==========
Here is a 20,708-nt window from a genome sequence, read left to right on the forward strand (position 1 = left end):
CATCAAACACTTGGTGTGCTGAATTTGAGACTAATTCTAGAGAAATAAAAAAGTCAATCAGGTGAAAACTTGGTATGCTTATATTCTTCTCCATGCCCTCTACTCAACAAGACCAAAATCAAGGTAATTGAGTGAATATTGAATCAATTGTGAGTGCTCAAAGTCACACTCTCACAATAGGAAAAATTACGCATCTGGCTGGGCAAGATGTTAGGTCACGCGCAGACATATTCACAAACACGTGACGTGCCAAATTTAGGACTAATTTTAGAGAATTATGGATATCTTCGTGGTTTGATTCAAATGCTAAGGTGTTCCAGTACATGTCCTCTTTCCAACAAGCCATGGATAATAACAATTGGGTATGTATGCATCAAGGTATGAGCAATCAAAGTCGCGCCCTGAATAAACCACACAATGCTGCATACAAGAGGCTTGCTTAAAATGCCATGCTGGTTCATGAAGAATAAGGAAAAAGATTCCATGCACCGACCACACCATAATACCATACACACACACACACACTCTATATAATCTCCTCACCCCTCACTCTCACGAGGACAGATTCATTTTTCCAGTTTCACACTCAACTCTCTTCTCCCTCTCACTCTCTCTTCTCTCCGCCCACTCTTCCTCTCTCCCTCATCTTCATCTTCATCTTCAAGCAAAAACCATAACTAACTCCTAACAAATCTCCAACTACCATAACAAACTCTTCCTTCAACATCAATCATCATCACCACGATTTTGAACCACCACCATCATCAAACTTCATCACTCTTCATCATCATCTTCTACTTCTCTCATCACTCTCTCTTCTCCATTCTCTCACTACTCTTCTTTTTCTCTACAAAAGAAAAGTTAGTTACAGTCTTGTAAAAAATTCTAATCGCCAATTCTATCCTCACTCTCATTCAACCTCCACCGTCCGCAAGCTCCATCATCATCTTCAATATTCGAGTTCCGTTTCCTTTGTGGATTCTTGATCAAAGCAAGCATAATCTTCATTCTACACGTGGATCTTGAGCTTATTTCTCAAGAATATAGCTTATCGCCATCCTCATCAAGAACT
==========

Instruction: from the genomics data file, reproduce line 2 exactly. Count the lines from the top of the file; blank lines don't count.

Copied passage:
CATCAAACACTTGGTGTGCTGAATTTGAGACTAATTCTAGAGAAATAAAAAAGTCAATCAGGTGAAAACTTGGTATGCTTATATTCTTCTCCATGCCCTCTACTCAACAAGACCAAAATCAAGGTAATTGAGTGAATATTGAATCAATTGTGAGTGCTCAAAGTCACACTCTCACAATAGGAAAAATTACGCATCTGGCTGGGCAAGATGTTAGGTCACGCGCAGACATATTCACAAACACGTGACGTGCCAAATTTAGGACTAATTTTAGAGAATTATGGATATCTTCGTGGTTTGATTCAAATGCTAAGGTGTTCCAGTACATGTCCTCTTTCCAACAAGCCATGGATAATAACAATTGGGTATGTATGCATCAAGGTATGAGCAATCAAAGTCGCGCCCTGAATAAACCACACAATGCTGCATACAAGAGGCTTGCTTAAAATGCCATGCTGGTTCATGAAGAATAAGGAAAAAGATTCCATGCACCGACCACACCATAATACCATACACACACACACACACTCTATATAATCTCCTCACCCCTCACTCTCACGAGGACAGATTCATTTTTCCAGTTTCACACTCAACTCTCTTCTCCCTCTCACTCTCTCTTCTCTCCGCCCACTCTTCCTCTCTCCCTCATCTTCATCTTCATCTTCAAGCAAAAACCATAACTAACTCCTAACAAATCTCCAACTACCATAACAAACTCTTCCTTCAACATCAATCATCATCACCACGATTTTGAACCACCACCATCATCAAACTTCATCACTCTTCATCATCATCTTCTACTTCTCTCATCACTCTCTCTTCTCCATTCTCTCACTACTCTTCTTTTTCTCTACAAAAGAAAAGTTAGTTACAGTCTTGTAAAAAATTCTAATCGCCAATTCTATCCTCACTCTCATTCAACCTCCACCGTCCGCAAGCTCCATCATCATCTTCAATATTCGAGTTCCGTTTCCTTTGTGGATTCTTGATCAAAGCAAGCATAATCTTCATTCTACACGTGGATCTTGAGCTTATTTCTCAAGAATATAGCTTATCGCCATCCTCATCAAGAACT